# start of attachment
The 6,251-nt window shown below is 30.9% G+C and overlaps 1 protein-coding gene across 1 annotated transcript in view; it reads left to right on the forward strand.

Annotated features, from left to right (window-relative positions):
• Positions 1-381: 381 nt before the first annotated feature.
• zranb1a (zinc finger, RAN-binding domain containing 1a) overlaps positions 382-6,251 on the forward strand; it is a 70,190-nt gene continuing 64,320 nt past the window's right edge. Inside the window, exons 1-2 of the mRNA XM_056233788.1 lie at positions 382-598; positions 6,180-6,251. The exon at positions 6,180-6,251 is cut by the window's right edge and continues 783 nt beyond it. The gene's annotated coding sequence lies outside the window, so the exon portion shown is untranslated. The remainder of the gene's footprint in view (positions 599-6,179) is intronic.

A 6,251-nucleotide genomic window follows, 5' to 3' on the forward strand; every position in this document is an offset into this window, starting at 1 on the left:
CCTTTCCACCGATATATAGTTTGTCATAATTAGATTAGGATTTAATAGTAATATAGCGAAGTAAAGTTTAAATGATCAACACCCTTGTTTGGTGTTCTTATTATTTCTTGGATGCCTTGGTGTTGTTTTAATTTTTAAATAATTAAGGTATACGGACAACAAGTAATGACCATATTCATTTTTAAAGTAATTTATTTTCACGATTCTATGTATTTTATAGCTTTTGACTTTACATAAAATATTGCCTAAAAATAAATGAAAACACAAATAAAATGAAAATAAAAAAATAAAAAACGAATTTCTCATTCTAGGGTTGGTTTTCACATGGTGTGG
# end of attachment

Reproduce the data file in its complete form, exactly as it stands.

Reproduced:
The 6,251-nt window shown below is 30.9% G+C and overlaps 1 protein-coding gene across 1 annotated transcript in view; it reads left to right on the forward strand.

Annotated features, from left to right (window-relative positions):
• Positions 1-381: 381 nt before the first annotated feature.
• zranb1a (zinc finger, RAN-binding domain containing 1a) overlaps positions 382-6,251 on the forward strand; it is a 70,190-nt gene continuing 64,320 nt past the window's right edge. Inside the window, exons 1-2 of the mRNA XM_056233788.1 lie at positions 382-598; positions 6,180-6,251. The exon at positions 6,180-6,251 is cut by the window's right edge and continues 783 nt beyond it. The gene's annotated coding sequence lies outside the window, so the exon portion shown is untranslated. The remainder of the gene's footprint in view (positions 599-6,179) is intronic.

A 6,251-nucleotide genomic window follows, 5' to 3' on the forward strand; every position in this document is an offset into this window, starting at 1 on the left:
CCTTTCCACCGATATATAGTTTGTCATAATTAGATTAGGATTTAATAGTAATATAGCGAAGTAAAGTTTAAATGATCAACACCCTTGTTTGGTGTTCTTATTATTTCTTGGATGCCTTGGTGTTGTTTTAATTTTTAAATAATTAAGGTATACGGACAACAAGTAATGACCATATTCATTTTTAAAGTAATTTATTTTCACGATTCTATGTATTTTATAGCTTTTGACTTTACATAAAATATTGCCTAAAAATAAATGAAAACACAAATAAAATGAAAATAAAAAAATAAAAAACGAATTTCTCATTCTAGGGTTGGTTTTCACATGGTGTGG